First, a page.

A handful of federal investigators have uncovered evidence of multiple crimes. In the last six years alone, these gangbusters have won 775 criminal convictions and the repayment of $70 million taken illegally from American workers. So how does Congress react? By moving to cut their budget next year.
That's right. Lawmakers have finally found a bureaucracy they don't want to expand. It's the Office of Labor-Management Standards, the arm (or, to be more precise, finger) of our federal government that investigates fraud by labor union leaders.
This year, OLMS had a budget of just under $48 million. For next year, the House of Representatives has appropriated $45.7 million, a $2 million cut and $11 million less than President Bush asked for.
The cut is strange, especially since OLMS is racking up convictions left and right. Consider some of its recent activity:
- In April, Jorge Aponte-Figueroa was convicted of 12 counts of embezzlement. A past president of the International Longshoreman's Association Local 1740 in Puerto Rico, he took part in a conspiracy to steal $1.9 million in union funds.
- In January, John T. Daley, former chief financial officer of the New York State Nurses Association, admitted to stealing more than $1.1 million in union funds. He'll spend at least three and a half years in prison.
- Last October, Cheryl Martin was sentenced to four years probation for her role in embezzling almost $4.6 million from the Washington Teachers' Union. She'll also pay restitution of $650,000.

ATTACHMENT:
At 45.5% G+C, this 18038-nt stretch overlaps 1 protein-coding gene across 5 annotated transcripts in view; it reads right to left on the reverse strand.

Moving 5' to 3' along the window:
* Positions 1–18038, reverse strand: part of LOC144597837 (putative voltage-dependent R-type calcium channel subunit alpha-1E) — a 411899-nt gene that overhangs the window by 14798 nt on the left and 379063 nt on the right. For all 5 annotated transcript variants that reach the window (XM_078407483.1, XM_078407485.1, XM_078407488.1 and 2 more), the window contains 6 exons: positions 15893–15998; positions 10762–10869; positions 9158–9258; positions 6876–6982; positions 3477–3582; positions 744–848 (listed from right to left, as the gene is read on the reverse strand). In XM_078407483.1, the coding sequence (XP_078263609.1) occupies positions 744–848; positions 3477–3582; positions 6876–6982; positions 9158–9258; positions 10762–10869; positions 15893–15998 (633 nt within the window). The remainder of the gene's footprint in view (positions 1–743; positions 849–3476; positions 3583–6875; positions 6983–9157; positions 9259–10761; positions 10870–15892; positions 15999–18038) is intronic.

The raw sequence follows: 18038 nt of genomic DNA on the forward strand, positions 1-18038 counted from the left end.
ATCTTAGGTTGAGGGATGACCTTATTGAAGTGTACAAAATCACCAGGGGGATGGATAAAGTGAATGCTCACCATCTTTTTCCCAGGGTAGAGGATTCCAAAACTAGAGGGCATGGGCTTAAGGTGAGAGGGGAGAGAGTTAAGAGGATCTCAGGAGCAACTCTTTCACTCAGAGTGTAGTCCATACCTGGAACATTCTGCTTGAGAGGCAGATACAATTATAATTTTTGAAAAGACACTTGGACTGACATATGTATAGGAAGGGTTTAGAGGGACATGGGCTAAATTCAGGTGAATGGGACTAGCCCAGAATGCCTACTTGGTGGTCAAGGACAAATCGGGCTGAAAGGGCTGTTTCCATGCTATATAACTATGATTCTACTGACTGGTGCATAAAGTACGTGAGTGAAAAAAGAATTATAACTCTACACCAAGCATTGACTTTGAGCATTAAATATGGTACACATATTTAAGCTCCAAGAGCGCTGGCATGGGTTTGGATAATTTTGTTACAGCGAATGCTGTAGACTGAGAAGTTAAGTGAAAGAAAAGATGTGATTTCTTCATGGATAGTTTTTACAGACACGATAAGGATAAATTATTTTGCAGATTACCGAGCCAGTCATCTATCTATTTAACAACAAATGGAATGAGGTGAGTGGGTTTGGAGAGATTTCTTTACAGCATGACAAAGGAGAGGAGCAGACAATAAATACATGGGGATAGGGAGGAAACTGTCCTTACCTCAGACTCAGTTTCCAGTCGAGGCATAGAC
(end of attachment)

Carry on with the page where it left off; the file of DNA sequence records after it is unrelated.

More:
Perhaps this particular cut would be understandable if Congress had finally decided to slash spending across the board. But it hasn't. In fact, lawmakers seem to be specifically targeting OLMS. Because while its budget is being cut, House Democrats want to give the rest of the Labor Department a big boost -- more than $900 million more than the president asked for.
So why would lawmakers take on OLMS? Probably because union leaders don't like to be investigated, and they've got powerful allies on Capitol Hill. That's why lawmakers have already tilted the playing field toward unions.
Take the onerous accounting standards now imposed on companies under the Sarbanes-Oxley law. Businesses must file detailed quarterly reports with federal regulators, and the CEO must personally certify his company's bottom line each year.
Meanwhile, unions must file financial statements only once a year, don't have to have their audit certified and are rarely investigated by the government. That doesn't stop them from complaining, of course. As Labor Secretary Elaine Chao points out, the AFL-CIO claimed that it would have to spend "more than $1 million" to comply with OLMS's reasonable terms. "In fact," Chao points out, "filling out the new disclosure form cost the AFL-CIO $54,150." Quite a difference.
Unions control some $22 billion, a staggering amount of money. All of it comes from their members. These workers deserve to know what union leaders spend their hard-earned money on -- whether it's the $65 million the National Education Association gave Jesse Jackson's liberal pressure group in 2005 or the $130,000 salaries earned by 49 union leaders at AFL-CIO headquarters last year.
OLMS is clearly doing a job that needs to be done. Its hundreds of criminal convictions prove that. Union leaders and their political puppets may not appreciate its efforts, but the rank-and-file should be cheering its watchdog activities this Labor Day.